Calling all you lay theologians to think and share your thoughts about why Jesus wanted to be baptized, Matthew recorded this event:
“Then Jesus came from Galilee to the Jordan to John to be baptized by him. John would have prevented him, saying, “I need to be baptized by you, and you come to me?” But Jesus answered him, “Let it be so now, for thus is it is filling for us to fulfill all righteousness.”
Mark’s version is: “In those days Jesus came from Nazareth of Galilee and was baptized by John in the Jordan. And when he came up out of the water, immediately he saw the heavens opened and the Spirit descended upon him like a dove….”
And Luke merely confirms the fact: “Now when all the people were baptized, and Jesus had been baptized,”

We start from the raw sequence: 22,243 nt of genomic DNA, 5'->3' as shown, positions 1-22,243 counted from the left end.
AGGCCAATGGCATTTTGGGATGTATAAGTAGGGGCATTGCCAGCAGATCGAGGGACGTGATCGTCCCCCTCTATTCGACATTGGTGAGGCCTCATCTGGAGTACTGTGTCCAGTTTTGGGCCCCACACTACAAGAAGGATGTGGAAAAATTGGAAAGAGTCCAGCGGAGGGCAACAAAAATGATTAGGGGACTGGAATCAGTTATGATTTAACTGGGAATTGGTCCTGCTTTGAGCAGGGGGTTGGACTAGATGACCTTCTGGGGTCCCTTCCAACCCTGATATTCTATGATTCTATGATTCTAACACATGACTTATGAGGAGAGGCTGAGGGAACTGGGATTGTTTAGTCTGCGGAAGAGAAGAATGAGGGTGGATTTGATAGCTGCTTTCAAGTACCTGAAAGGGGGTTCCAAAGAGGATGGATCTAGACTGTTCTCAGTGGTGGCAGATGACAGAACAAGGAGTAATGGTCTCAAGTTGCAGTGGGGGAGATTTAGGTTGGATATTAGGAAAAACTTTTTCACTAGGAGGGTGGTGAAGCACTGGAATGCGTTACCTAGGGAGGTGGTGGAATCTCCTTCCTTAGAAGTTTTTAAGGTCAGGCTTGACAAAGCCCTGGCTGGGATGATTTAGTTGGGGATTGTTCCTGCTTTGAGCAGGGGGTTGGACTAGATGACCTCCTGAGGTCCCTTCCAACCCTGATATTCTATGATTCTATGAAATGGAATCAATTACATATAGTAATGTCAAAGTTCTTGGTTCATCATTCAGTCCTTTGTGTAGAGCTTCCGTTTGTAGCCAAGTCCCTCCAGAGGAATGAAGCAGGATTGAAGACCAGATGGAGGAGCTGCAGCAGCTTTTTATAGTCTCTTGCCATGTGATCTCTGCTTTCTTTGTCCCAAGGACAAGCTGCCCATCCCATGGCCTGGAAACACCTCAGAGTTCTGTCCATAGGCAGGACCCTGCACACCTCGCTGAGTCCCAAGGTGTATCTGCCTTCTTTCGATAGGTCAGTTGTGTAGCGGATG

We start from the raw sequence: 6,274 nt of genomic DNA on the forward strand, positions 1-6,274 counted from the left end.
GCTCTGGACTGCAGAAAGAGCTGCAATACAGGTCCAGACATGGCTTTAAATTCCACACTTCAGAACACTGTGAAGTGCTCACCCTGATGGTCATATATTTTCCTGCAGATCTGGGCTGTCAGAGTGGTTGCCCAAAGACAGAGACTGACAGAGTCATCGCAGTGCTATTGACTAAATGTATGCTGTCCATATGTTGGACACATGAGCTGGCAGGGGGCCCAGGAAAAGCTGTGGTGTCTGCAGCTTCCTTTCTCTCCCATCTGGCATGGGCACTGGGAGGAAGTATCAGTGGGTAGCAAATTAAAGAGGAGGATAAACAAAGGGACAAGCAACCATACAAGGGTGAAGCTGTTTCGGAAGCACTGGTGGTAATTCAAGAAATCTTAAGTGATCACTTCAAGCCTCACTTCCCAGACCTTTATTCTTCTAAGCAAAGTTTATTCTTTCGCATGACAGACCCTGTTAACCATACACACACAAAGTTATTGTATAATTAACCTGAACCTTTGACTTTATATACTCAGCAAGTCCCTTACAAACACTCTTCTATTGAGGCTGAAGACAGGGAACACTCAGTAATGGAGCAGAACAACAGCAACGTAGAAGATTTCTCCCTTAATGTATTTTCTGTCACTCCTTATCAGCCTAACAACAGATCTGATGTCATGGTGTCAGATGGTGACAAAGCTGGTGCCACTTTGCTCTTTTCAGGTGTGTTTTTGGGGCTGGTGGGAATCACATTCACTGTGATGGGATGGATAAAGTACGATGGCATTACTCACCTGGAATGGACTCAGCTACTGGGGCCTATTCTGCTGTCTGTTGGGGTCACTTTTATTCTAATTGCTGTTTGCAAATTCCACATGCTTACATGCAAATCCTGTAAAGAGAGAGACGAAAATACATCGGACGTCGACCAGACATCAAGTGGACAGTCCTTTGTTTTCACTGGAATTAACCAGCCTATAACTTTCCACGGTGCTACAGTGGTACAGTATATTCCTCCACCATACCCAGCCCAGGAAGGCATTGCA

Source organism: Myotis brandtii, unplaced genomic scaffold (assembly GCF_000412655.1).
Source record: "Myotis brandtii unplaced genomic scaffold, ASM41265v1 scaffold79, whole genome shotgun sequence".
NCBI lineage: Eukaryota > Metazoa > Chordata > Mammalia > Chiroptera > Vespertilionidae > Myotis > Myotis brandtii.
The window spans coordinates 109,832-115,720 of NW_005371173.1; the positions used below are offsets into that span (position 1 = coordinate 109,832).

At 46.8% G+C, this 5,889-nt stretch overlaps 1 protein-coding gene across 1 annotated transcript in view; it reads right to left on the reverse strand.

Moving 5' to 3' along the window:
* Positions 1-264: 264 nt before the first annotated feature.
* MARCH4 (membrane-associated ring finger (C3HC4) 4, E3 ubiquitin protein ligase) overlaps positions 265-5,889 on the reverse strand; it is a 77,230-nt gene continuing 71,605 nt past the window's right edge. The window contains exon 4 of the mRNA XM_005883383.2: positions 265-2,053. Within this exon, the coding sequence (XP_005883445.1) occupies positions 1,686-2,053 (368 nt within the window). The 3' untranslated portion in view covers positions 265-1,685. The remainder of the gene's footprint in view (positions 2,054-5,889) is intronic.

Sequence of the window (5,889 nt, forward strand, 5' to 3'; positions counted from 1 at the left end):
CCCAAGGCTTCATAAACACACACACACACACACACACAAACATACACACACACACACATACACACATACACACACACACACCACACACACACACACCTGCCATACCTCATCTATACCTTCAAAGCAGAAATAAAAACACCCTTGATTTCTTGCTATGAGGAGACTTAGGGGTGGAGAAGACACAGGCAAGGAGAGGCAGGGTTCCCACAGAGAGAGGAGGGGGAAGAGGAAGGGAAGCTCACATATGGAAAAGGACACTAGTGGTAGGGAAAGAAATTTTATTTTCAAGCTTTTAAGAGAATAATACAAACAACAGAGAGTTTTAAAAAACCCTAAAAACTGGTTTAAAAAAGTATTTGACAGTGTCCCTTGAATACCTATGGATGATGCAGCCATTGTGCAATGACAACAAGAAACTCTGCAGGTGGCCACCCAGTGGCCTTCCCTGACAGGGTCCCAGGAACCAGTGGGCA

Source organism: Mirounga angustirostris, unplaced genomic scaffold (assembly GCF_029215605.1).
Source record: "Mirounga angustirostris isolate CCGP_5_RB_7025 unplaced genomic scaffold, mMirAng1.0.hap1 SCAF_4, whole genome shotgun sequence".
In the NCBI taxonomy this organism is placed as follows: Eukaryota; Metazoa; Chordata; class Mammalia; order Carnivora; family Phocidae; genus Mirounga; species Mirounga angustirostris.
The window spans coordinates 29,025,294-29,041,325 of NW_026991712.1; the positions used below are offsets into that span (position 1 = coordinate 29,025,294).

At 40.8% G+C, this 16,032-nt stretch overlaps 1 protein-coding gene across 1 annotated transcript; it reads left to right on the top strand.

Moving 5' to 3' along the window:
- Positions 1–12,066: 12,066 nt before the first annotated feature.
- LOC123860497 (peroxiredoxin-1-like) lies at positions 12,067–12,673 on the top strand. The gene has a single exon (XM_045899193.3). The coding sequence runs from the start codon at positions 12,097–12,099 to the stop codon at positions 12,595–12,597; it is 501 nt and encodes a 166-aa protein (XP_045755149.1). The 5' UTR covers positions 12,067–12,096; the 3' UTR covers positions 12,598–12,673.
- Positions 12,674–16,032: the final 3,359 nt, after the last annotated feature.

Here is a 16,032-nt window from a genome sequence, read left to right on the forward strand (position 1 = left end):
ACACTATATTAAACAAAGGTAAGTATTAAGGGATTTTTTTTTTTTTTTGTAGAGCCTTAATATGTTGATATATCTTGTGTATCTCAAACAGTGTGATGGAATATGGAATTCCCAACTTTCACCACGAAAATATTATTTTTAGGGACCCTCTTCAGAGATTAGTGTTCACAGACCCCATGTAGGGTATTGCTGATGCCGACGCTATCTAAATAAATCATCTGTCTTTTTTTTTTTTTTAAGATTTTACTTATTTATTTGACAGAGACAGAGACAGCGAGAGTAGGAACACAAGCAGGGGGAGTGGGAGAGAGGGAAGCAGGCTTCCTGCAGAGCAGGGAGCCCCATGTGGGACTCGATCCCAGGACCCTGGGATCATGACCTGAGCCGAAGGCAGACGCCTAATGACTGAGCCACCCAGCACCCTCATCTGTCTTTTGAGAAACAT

When I question this with my fellow Catholics, I get vague and evasive replies.
“Well, it just happened.”
“I never questioned it.”
“I don’t know, but I’ll ask a priest.”
As your and my opinions have every right to be heard, I would like you to send me your thoughts about why Jesus—the Man-God/God-Man—wanted to accomplish by this action. Then in a future blog, I will share your thoughts for all to read. Send this to email@example.com, and be sure to give you name and home town.
– “Unexcusable absence” in February issue of U.S. Catholic.
– “No Labels, Please” in January 14 Commonweal.
– “How is it going?” in January The Catholic World.
Last week, the winner of the autographed copy of Light Reading for Good and Wayward Catholic is Roger Wilson in Portland, OR. Here are the answers:
1. The first United States citizen to be canonized was Saint Francis Zavier Cabrini.
2. The miracle that Jesus did not perform was solving the financial crisis.
3. The two who first recognized Jesus as the Messiah were Simeon and Anna in the temple.